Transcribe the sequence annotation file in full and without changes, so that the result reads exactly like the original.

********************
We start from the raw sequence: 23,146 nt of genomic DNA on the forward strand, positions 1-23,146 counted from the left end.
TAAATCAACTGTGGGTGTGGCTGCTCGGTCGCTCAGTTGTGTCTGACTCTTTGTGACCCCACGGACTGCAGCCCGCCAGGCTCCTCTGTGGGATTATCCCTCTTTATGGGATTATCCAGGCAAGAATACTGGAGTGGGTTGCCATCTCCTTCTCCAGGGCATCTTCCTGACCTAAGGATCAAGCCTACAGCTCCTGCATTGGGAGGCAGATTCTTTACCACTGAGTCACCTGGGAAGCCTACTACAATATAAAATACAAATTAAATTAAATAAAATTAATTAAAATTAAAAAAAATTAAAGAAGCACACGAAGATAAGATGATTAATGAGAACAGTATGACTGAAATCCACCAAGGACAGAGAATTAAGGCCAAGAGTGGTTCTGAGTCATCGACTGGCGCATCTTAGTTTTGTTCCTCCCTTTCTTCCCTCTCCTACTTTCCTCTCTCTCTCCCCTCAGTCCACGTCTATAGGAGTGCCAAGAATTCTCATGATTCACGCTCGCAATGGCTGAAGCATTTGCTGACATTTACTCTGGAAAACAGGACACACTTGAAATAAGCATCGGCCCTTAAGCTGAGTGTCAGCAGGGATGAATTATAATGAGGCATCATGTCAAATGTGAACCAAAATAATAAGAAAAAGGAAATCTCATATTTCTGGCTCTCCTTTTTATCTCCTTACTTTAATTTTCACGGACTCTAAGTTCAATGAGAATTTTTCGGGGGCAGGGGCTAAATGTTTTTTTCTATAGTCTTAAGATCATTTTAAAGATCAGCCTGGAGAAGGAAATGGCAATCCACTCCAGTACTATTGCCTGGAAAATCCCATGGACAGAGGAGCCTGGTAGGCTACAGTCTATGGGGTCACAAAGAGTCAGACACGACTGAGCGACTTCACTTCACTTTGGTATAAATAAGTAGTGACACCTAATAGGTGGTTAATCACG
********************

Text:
We start from the raw sequence: 23,146 nt of genomic DNA on the forward strand, positions 1-23,146 counted from the left end.
TAAATCAACTGTGGGTGTGGCTGCTCGGTCGCTCAGTTGTGTCTGACTCTTTGTGACCCCACGGACTGCAGCCCGCCAGGCTCCTCTGTGGGATTATCCCTCTTTATGGGATTATCCAGGCAAGAATACTGGAGTGGGTTGCCATCTCCTTCTCCAGGGCATCTTCCTGACCTAAGGATCAAGCCTACAGCTCCTGCATTGGGAGGCAGATTCTTTACCACTGAGTCACCTGGGAAGCCTACTACAATATAAAATACAAATTAAATTAAATAAAATTAATTAAAATTAAAAAAAATTAAAGAAGCACACGAAGATAAGATGATTAATGAGAACAGTATGACTGAAATCCACCAAGGACAGAGAATTAAGGCCAAGAGTGGTTCTGAGTCATCGACTGGCGCATCTTAGTTTTGTTCCTCCCTTTCTTCCCTCTCCTACTTTCCTCTCTCTCTCCCCTCAGTCCACGTCTATAGGAGTGCCAAGAATTCTCATGATTCACGCTCGCAATGGCTGAAGCATTTGCTGACATTTACTCTGGAAAACAGGACACACTTGAAATAAGCATCGGCCCTTAAGCTGAGTGTCAGCAGGGATGAATTATAATGAGGCATCATGTCAAATGTGAACCAAAATAATAAGAAAAAGGAAATCTCATATTTCTGGCTCTCCTTTTTATCTCCTTACTTTAATTTTCACGGACTCTAAGTTCAATGAGAATTTTTCGGGGGCAGGGGCTAAATGTTTTTTTCTATAGTCTTAAGATCATTTTAAAGATCAGCCTGGAGAAGGAAATGGCAATCCACTCCAGTACTATTGCCTGGAAAATCCCATGGACAGAGGAGCCTGGTAGGCTACAGTCTATGGGGTCACAAAGAGTCAGACACGACTGAGCGACTTCACTTCACTTTGGTATAAATAAGTAGTGACACCTAATAGGTGGTTAATCACG